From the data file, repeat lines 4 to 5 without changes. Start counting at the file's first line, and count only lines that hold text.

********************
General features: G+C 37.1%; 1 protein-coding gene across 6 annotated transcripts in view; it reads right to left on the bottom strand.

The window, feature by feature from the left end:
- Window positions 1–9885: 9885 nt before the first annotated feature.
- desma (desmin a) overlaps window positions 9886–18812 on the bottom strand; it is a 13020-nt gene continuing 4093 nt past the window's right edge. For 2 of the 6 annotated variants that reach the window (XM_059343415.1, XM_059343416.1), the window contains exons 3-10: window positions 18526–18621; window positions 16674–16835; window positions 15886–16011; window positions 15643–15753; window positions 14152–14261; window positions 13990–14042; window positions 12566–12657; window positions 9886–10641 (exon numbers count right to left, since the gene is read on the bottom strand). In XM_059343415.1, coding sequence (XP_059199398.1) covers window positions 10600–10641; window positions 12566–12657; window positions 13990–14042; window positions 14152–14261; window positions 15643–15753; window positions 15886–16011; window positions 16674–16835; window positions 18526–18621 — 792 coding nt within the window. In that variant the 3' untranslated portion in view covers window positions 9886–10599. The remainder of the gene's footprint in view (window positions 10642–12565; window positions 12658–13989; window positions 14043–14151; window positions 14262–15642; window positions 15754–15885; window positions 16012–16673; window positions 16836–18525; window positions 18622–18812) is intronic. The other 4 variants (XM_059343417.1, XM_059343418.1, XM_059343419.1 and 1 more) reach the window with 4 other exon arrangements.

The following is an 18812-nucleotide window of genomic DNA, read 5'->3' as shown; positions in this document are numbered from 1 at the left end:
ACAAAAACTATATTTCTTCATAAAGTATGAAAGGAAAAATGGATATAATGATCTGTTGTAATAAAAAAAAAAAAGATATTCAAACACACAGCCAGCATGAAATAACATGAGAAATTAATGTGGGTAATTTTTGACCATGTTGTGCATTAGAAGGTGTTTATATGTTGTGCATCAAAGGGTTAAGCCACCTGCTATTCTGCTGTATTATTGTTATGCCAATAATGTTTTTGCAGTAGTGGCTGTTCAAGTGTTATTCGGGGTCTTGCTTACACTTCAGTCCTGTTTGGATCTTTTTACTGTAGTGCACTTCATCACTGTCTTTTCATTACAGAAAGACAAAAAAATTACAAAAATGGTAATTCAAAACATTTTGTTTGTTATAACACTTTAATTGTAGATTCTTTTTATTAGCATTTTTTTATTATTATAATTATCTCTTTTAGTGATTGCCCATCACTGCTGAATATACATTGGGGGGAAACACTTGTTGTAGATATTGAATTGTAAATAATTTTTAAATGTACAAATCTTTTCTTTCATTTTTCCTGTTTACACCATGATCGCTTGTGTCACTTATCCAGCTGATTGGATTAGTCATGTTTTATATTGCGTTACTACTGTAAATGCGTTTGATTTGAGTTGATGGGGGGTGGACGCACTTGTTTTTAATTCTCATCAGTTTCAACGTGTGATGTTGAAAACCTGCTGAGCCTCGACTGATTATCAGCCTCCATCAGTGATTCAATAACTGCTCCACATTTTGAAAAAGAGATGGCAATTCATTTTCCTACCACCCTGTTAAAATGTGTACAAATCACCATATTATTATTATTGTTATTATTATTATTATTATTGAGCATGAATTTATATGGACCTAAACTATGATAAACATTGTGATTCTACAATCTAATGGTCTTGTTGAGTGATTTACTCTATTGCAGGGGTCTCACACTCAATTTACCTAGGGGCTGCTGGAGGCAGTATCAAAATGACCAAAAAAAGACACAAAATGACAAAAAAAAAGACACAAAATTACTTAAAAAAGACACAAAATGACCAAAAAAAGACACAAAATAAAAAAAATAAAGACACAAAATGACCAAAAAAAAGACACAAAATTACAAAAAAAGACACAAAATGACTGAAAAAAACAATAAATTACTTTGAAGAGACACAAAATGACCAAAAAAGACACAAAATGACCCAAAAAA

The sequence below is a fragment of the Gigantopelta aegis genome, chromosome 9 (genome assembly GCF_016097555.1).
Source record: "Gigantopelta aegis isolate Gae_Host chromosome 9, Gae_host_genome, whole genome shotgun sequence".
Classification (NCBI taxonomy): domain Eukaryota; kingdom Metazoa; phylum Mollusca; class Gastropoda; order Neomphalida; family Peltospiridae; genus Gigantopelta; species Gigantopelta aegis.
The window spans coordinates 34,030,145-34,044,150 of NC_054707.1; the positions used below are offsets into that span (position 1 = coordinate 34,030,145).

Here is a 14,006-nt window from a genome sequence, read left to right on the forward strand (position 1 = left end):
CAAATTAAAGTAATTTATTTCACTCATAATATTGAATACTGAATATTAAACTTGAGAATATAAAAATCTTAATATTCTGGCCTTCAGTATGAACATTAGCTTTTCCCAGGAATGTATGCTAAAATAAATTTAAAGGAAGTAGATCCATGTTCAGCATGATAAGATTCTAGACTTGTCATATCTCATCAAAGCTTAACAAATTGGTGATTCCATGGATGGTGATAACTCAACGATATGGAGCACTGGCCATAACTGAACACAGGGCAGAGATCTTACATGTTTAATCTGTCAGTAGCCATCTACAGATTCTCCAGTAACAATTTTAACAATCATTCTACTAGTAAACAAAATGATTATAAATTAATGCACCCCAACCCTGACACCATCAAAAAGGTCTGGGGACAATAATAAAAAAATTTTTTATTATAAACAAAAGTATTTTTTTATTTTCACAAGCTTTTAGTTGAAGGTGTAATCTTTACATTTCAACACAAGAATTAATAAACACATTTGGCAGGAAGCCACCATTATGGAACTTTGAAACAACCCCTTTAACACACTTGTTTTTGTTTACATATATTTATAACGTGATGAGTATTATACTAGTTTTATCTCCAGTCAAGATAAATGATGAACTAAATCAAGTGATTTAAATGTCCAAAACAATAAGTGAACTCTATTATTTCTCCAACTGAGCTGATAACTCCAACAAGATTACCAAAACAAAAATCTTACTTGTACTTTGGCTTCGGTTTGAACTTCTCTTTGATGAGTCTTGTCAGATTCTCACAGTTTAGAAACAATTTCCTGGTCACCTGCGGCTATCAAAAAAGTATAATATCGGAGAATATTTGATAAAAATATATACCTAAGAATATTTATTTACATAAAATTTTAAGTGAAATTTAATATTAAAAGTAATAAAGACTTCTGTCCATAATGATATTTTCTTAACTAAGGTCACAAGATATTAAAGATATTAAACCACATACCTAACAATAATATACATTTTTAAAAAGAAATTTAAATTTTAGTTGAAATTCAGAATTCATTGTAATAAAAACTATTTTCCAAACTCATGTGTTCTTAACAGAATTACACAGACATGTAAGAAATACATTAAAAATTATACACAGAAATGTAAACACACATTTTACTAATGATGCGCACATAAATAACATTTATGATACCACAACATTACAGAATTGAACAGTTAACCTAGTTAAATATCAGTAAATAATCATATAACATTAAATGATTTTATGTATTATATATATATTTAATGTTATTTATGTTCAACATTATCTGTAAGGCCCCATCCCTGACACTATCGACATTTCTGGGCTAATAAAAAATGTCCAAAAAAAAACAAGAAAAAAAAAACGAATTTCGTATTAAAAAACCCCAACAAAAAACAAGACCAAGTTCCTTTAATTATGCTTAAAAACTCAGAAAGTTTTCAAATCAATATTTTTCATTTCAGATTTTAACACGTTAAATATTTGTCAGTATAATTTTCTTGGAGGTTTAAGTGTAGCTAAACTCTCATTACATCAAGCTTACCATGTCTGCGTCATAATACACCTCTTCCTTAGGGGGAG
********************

- desma (desmin a) overlaps window positions 9886–18812 on the bottom strand; it is a 13020-nt gene continuing 4093 nt past the window's right edge. For 2 of the 6 annotated variants that reach the window (XM_059343415.1, XM_059343416.1), the window contains exons 3-10: window positions 18526–18621; window positions 16674–16835; window positions 15886–16011; window positions 15643–15753; window positions 14152–14261; window positions 13990–14042; window positions 12566–12657; window positions 9886–10641 (exon numbers count right to left, since the gene is read on the bottom strand). In XM_059343415.1, coding sequence (XP_059199398.1) covers window positions 10600–10641; window positions 12566–12657; window positions 13990–14042; window positions 14152–14261; window positions 15643–15753; window positions 15886–16011; window positions 16674–16835; window positions 18526–18621 — 792 coding nt within the window. In that variant the 3' untranslated portion in view covers window positions 9886–10599. The remainder of the gene's footprint in view (window positions 10642–12565; window positions 12658–13989; window positions 14043–14151; window positions 14262–15642; window positions 15754–15885; window positions 16012–16673; window positions 16836–18525; window positions 18622–18812) is intronic. The other 4 variants (XM_059343417.1, XM_059343418.1, XM_059343419.1 and 1 more) reach the window with 4 other exon arrangements.

The following is an 18812-nucleotide window of genomic DNA, read 5'->3' as shown; positions in this document are numbered from 1 at the left end: